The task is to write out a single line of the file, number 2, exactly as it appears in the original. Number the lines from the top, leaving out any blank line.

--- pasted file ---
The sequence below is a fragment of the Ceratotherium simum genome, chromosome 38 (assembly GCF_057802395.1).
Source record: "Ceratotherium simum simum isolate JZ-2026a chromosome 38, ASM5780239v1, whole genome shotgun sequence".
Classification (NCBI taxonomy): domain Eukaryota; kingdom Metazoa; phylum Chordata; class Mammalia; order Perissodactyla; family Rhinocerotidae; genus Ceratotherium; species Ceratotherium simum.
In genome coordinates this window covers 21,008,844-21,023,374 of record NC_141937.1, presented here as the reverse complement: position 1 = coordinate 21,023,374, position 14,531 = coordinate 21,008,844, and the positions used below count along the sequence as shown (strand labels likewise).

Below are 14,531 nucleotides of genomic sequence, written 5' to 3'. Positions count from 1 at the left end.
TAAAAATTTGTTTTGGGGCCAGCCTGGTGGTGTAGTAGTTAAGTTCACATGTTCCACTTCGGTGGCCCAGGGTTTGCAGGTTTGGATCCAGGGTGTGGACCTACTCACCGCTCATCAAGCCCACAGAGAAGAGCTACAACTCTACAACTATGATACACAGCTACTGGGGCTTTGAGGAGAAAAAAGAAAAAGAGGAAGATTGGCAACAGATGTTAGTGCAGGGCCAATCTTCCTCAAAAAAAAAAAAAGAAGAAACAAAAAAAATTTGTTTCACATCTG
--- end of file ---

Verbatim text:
Source record: "Ceratotherium simum simum isolate JZ-2026a chromosome 38, ASM5780239v1, whole genome shotgun sequence".